Montana town upset trains can speed through at 60 mph
MILES CITY, Mont. -- Burlington Northern Santa Fe has a green light to speed through Miles City at up to 60 mph, and the town isn't happy. "The town is pretty upset about it, to tell you the truth," said Butch Grenz, Miles City mayor. "I have got...
MILES CITY, Mont. -- Burlington Northern Santa Fe has a green light to speed through Miles City at up to 60 mph, and the town isn’t happy.
“The town is pretty upset about it, to tell you the truth,” said Butch Grenz, Miles City mayor. “I have got more unhappy constituents over this than anything else.”
Caught between the busy switchyards of Glendive and Forsyth, Miles City is no stranger to trains. But the southeast Montana town, known for its cowboys and annual Bucking Horse sale, is mostly a pass-through for BNSF.
The railroad’s path bisects the town, with city hall a couple blocks west of the tracks and Custer County High School a block to the east. There are 13 blocks of homes fronting the tracks on the east side.
Grenz said he got a notice in the mail from BNSF several weeks ago that the track was classified by the Federal Railroad Administration for speeds up to 60 miles per hour.
“We all feel it’s just unsafe,” Grenz said. “They used to have a maximum speed for cars that had oil or whatever of 20 mph. Now, they lifted those speeds, too.”
Grenz said he used to be a section driver for the railroad, which does sidecars in Miles City in a yard that includes at least 15 sidings and it's at times filled with hazardous materials tank cars, or empty strings of coal shuttle cars. The mayor said he believes trains are speeding up because Berkshire Hathaway, which bought BNSF several years ago, is getting its money from the trains. Berkshire is the diversified holding company of Nebraska billionaire Warren Buffett.
“What you’re seeing is Mr. Buffett is a better businessman than the last owners of the railroad were,” Grenz said.
Investing in increased capacity
In the past few years, BNSF has invested more than $100 million in its southern line across Montana, which stretches from Glendive to Laurel, where the loads are transferred to Montana Rail Link to be hauled into the Idaho Panhandle.
BNSF has installed sidings long enough for a mile-long train to leave the mainline and keep rolling while another train passes by. This year, the railroad is relocating workers from Glendive and Forsyth to Laurel as it transitions to longer runs.
But timing is everything on a single rail line with trains traveling in both directions. Speed is part of the BNSF equation, concurred Matt Jones, BNSF spokesman for Montana.
“We have obviously invested a lot of money to increase capacity in the northern corridor, $100 million on the Forsyth subdivision, between Jones Junction and Glendive,” Jones said. “A lot of that was to increase capacity. Increasing capacity includes longer sidings and things like that. In order to increase capacity, we have to increase efficiency.”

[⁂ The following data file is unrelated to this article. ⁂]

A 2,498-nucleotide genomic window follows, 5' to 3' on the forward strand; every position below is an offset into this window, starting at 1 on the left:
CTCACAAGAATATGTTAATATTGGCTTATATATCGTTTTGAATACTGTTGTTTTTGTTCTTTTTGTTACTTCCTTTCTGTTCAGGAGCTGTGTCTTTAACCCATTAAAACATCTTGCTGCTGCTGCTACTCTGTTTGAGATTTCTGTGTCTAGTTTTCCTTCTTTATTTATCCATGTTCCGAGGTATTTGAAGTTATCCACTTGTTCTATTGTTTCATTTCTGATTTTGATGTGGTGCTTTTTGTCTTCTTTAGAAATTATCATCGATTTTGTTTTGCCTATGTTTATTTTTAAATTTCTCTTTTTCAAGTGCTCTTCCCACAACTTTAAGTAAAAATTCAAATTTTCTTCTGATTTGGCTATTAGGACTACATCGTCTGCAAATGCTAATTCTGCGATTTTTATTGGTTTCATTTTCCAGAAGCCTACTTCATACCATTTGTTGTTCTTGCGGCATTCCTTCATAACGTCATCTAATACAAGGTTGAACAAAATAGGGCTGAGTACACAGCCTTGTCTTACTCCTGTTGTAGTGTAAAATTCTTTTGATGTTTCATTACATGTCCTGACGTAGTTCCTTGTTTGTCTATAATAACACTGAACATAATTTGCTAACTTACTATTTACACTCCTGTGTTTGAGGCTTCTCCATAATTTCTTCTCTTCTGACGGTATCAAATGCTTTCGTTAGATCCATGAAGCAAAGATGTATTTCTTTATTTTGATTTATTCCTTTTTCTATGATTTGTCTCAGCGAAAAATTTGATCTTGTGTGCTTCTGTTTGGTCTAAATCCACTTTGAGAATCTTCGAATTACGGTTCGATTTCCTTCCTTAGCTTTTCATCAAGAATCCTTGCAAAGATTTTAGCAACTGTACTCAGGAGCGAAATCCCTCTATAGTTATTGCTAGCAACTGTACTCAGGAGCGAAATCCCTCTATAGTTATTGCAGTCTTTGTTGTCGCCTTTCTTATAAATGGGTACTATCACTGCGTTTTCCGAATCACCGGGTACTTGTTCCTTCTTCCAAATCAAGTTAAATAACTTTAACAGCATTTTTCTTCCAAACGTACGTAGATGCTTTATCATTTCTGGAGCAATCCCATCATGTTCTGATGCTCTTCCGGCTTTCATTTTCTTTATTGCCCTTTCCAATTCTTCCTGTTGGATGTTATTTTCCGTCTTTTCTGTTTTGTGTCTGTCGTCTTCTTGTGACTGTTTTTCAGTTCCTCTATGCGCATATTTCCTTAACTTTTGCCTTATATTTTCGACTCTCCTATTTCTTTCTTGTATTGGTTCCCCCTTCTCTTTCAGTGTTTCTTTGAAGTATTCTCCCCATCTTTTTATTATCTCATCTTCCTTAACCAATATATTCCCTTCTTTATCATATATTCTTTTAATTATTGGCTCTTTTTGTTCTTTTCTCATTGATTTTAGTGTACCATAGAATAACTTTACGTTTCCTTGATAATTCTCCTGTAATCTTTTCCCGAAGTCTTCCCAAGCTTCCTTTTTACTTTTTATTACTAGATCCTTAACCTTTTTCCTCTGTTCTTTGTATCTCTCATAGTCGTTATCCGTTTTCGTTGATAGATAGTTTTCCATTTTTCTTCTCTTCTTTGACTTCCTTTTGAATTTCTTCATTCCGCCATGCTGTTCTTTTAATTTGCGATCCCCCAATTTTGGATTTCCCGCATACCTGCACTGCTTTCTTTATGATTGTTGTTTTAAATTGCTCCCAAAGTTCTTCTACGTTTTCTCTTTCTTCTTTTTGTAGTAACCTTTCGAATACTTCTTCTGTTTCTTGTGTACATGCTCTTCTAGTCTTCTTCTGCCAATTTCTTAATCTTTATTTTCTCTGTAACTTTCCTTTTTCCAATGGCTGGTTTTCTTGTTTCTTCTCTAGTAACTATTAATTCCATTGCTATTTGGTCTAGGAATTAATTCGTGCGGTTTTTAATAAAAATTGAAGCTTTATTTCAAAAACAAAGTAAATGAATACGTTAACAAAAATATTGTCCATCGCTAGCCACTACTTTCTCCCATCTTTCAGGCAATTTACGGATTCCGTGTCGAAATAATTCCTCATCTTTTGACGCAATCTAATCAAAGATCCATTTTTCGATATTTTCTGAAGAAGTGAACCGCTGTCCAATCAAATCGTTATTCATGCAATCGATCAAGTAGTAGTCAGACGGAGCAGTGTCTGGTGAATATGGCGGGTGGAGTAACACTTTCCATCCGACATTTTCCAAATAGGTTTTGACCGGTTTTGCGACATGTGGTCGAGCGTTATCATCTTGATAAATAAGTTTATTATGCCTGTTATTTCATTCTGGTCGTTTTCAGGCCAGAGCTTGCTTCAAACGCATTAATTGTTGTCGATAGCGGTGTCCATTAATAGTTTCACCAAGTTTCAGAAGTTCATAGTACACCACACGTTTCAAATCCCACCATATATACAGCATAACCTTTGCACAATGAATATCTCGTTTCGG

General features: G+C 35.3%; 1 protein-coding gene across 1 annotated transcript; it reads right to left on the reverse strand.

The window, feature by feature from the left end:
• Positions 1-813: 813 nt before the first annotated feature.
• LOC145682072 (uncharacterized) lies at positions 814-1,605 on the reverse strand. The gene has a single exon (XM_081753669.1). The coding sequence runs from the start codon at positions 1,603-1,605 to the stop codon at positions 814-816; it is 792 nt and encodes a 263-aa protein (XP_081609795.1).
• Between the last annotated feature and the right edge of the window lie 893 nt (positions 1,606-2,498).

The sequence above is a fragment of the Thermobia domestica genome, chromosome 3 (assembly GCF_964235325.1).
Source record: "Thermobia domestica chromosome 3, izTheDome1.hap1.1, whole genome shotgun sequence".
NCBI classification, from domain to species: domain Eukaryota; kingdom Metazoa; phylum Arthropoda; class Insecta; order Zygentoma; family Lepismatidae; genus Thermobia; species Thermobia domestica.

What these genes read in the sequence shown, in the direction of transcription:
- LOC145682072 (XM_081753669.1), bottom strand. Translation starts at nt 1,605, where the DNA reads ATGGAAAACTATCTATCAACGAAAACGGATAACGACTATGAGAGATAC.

In the past two years, BNSF has struggled to move all the freight needing track time across Montana. From fall 2013 through last summer, Montana and North Dakota grain trains were on a track space waiting list that sometimes stretched for more than a month. Power plants in the Midwest sweated not having enough coal piled on the ground to comfortably keep their steam turbines running.
Customers from specific industries accused BNSF of catering to oil shipments at the expense of grain and coal. The railroad faulted the congestion on weather and construction delays as it tried to improve track in order to accommodate more trains.
BNSF also added 250 locomotives to its fleet so it could get freight moving.
The increased speed through Miles City was not BNSF’s doing, Jones said. The government made the call.
“The Federal Railroad Administration determines what class a track is, and they set the maximum allowable train speeds,” Jones said. “The track through Miles City has been class 4 track for some time. I don’t know when it was upgraded, but it has been for some time.”
BNSF argues that the railroad has fewer accidents when trains move at higher, consistent speeds because it’s safer than accelerating and decelerating trains over the long haul. Not all trains will travel at the maximum speed, Jones said.
Miles City is the latest town to see train speeds increase, but it isn’t the only one with 60 mph speeds. Hardin, Hinsdale, Lodge Grass and Malta are towns with 60 mph train limits.
In the past year, track speeds have also increased in Casper, Wyo., and Devil’s Lake, Wyo., to 50 mph.
Last week U.S. Sen. Jon Tester, D-Mont., wrote BNSF about the change in Miles City. He also spoke to the media about it.
“Just because you can go that fast, doesn’t mean you should,” Tester said.
In a letter to Carl R. Ice, BNSF’s chief executive officer, Tester asked that the railroad meet with Miles City townspeople to review the speed change, which affect four town crossings.
“These grade crossings are in relatively busy areas of Miles City, where it is essential to maintain safety standards tailored specifically for high-traffic areas,” Tester said. “I urge BNSF to engage with community leaders to review the speed change decision and to consider alternative options.”
Montana Railink, with track from Billings to the Idaho Panhandle has no plans to increase the speed of its trains, a company spokesman said.